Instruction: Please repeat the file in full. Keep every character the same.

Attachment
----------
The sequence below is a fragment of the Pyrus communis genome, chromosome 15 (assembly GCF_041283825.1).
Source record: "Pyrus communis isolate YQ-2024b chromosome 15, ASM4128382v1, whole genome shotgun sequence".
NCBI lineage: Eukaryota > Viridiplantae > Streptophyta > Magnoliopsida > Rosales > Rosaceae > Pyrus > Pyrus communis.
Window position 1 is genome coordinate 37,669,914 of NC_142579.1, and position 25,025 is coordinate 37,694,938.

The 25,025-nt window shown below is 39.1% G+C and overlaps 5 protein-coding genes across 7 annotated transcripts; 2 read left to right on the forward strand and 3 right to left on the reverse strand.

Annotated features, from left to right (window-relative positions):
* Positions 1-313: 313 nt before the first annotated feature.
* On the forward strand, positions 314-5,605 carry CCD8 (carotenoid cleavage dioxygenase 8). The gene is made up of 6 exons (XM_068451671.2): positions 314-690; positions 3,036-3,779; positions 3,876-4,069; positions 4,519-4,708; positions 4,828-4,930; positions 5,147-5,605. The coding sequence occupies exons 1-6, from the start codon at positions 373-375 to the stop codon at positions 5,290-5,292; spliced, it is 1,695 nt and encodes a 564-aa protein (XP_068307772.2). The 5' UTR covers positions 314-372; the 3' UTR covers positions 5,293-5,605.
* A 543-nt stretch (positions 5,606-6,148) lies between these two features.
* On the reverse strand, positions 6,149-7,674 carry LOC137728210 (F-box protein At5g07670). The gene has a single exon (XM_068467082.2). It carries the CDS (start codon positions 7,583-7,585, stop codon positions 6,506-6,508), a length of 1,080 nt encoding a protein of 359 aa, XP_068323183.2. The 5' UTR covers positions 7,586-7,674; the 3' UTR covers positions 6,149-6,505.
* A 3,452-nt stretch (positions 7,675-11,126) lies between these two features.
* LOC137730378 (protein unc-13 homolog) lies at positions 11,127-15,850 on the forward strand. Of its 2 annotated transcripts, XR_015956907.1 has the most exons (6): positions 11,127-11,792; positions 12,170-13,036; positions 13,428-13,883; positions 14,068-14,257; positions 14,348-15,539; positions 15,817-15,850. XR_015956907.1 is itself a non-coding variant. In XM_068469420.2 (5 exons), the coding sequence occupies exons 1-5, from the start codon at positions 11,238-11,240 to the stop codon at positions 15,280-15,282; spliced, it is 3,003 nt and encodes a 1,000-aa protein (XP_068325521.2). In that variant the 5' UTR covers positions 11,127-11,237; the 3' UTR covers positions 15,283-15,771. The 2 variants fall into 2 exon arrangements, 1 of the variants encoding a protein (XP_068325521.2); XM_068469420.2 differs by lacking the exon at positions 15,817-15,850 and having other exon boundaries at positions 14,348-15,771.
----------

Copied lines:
The sequence below is a fragment of the Pyrus communis genome, chromosome 15 (assembly GCF_041283825.1).
Source record: "Pyrus communis isolate YQ-2024b chromosome 15, ASM4128382v1, whole genome shotgun sequence".
NCBI lineage: Eukaryota > Viridiplantae > Streptophyta > Magnoliopsida > Rosales > Rosaceae > Pyrus > Pyrus communis.
Window position 1 is genome coordinate 37,669,914 of NC_142579.1, and position 25,025 is coordinate 37,694,938.

The 25,025-nt window shown below is 39.1% G+C and overlaps 5 protein-coding genes across 7 annotated transcripts; 2 read left to right on the forward strand and 3 right to left on the reverse strand.

Annotated features, from left to right (window-relative positions):
* Positions 1-313: 313 nt before the first annotated feature.
* On the forward strand, positions 314-5,605 carry CCD8 (carotenoid cleavage dioxygenase 8). The gene is made up of 6 exons (XM_068451671.2): positions 314-690; positions 3,036-3,779; positions 3,876-4,069; positions 4,519-4,708; positions 4,828-4,930; positions 5,147-5,605. The coding sequence occupies exons 1-6, from the start codon at positions 373-375 to the stop codon at positions 5,290-5,292; spliced, it is 1,695 nt and encodes a 564-aa protein (XP_068307772.2). The 5' UTR covers positions 314-372; the 3' UTR covers positions 5,293-5,605.
* A 543-nt stretch (positions 5,606-6,148) lies between these two features.
* On the reverse strand, positions 6,149-7,674 carry LOC137728210 (F-box protein At5g07670). The gene has a single exon (XM_068467082.2). It carries the CDS (start codon positions 7,583-7,585, stop codon positions 6,506-6,508), a length of 1,080 nt encoding a protein of 359 aa, XP_068323183.2. The 5' UTR covers positions 7,586-7,674; the 3' UTR covers positions 6,149-6,505.
* A 3,452-nt stretch (positions 7,675-11,126) lies between these two features.
* LOC137730378 (protein unc-13 homolog) lies at positions 11,127-15,850 on the forward strand. Of its 2 annotated transcripts, XR_015956907.1 has the most exons (6): positions 11,127-11,792; positions 12,170-13,036; positions 13,428-13,883; positions 14,068-14,257; positions 14,348-15,539; positions 15,817-15,850. XR_015956907.1 is itself a non-coding variant. In XM_068469420.2 (5 exons), the coding sequence occupies exons 1-5, from the start codon at positions 11,238-11,240 to the stop codon at positions 15,280-15,282; spliced, it is 3,003 nt and encodes a 1,000-aa protein (XP_068325521.2). In that variant the 5' UTR covers positions 11,127-11,237; the 3' UTR covers positions 15,283-15,771. The 2 variants fall into 2 exon arrangements, 1 of the variants encoding a protein (XP_068325521.2); XM_068469420.2 differs by lacking the exon at positions 15,817-15,850 and having other exon boundaries at positions 14,348-15,771.